Rahm wants to add Claret Jug to impressive young résumé
With a triumph on a links course fresh in his memory, Jon Rahm hopes to add a Claret Jug to his ever-growing list of accomplishments.
Rahm took last week off after cruising to a six-shot win at the Dubai Duty Free Irish Open, leaving the field in his wake after a final-round 65. As he gets set to make his second appearance in The Open, Rahm’s closing performance at Portstewart gives him reason to smile.
“Obviously if it’s not my best, it was really close to my best that week,” Rahm said. “To shoot the score that I did, especially in the final round, it does give me a little bit of confidence.”
Still just 22 years old, the Spaniard heads into a major as one of the tournament favorites based on a torrid 2017 that also saw him win the Farmers Insurance Open at Torrey Pines. It’s a familiar position for Rahm, who also received a hefty share of the pre-tournament attention at last month’s U.S. Open before plummeting to a missed cut that featured more club tosses than memorable shots.
Rahm believes that his rapid ascent into the top 10 of the world rankings bred a sense of complacency, one that contributed to a missed cut at the Memorial and a forgettable week at Erin Hills.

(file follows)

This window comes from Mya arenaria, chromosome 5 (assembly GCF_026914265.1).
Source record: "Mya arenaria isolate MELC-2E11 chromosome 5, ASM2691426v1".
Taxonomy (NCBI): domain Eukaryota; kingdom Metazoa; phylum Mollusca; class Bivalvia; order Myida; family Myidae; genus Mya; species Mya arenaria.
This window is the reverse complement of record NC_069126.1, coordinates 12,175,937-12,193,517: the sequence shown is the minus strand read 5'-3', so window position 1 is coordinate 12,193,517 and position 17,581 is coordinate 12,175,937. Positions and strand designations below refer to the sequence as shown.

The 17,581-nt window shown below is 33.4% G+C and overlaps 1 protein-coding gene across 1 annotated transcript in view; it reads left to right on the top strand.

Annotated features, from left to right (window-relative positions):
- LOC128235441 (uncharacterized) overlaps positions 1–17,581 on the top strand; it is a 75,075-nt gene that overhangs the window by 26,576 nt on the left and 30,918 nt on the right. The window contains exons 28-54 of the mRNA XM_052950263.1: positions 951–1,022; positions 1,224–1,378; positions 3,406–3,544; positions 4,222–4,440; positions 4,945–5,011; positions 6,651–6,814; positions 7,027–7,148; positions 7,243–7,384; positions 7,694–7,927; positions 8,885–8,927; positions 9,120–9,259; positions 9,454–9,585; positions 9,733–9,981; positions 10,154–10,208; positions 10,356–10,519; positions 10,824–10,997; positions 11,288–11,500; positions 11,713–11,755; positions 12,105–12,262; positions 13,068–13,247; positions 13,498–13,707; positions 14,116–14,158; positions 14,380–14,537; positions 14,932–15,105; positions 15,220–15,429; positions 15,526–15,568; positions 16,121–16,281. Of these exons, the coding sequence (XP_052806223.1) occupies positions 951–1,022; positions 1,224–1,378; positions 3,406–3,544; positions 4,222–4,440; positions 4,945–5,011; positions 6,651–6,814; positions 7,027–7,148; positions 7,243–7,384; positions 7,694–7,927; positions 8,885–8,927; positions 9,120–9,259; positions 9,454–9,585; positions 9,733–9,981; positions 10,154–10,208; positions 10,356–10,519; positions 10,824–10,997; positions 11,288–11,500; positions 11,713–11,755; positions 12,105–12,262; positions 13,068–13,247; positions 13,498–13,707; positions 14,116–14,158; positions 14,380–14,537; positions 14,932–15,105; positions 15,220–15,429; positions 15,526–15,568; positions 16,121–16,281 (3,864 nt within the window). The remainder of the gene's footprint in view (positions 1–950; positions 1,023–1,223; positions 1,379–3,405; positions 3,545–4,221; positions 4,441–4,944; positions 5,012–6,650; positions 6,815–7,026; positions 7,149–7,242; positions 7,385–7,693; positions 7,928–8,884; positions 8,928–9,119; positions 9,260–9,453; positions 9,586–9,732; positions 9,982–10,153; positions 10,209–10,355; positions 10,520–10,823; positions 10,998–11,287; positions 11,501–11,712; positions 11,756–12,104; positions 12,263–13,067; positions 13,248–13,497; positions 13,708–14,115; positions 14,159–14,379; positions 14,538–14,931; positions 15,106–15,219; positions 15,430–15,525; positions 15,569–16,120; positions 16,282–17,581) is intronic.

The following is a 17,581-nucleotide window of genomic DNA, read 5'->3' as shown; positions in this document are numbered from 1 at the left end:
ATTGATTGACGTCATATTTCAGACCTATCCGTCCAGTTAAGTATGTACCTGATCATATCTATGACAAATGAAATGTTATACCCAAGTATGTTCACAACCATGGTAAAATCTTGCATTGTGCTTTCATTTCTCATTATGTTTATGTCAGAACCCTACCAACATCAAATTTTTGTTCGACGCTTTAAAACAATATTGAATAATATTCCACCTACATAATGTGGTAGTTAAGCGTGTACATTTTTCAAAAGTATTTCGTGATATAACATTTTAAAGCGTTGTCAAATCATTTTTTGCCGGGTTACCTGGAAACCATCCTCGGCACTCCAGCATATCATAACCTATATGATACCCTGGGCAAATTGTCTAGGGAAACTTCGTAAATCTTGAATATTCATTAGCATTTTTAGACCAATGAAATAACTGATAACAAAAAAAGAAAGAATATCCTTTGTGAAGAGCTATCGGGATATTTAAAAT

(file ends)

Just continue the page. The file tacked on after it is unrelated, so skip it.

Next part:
“When I got to the U.S. Open, I tried to control too much. I tried to do too much,” Rahm said. “I tried to take care of too many things at the same time. And this game, when you try to control a lot of things, most of the time the course controls you, and that happened.”
Rahm regrouped afterwards, putting together a new game plan with his mental coach, Joseba del Carmen. Their approach paid immediate dividends at Portstewart, where Rahm relied on mental and breathing exercises while turning a tight battle entering the final round into a rout.
“I surprised myself,” Rahm said. “It shows that whatever we’re doing is working, so hopefully I can keep it up.”
It’s already been a banner year for Spanish golf, with Rahm’s rise coinciding with Sergio Garcia’s breakthrough at the Masters and Rafael Cabrera-Bello’s victory last week at the Aberdeen Asset Management Scottish Open. It’s a trend that Rahm hopes to continue, and after watching Seve Ballesteros’ 1979 Open win “about a million times” on video, he’s eager to add his name to the Claret Jug.
“To whoever compares me to him, I’m never going to be Seve. Seve was so unique, so special,” Rahm said. “When I’m compared to him, it’s really beautiful to hear those words. To be honest, if I’m somewhat compared to him, to see the hopes people have in me, it’s amazing. I try to take it as a positive and embrace it.”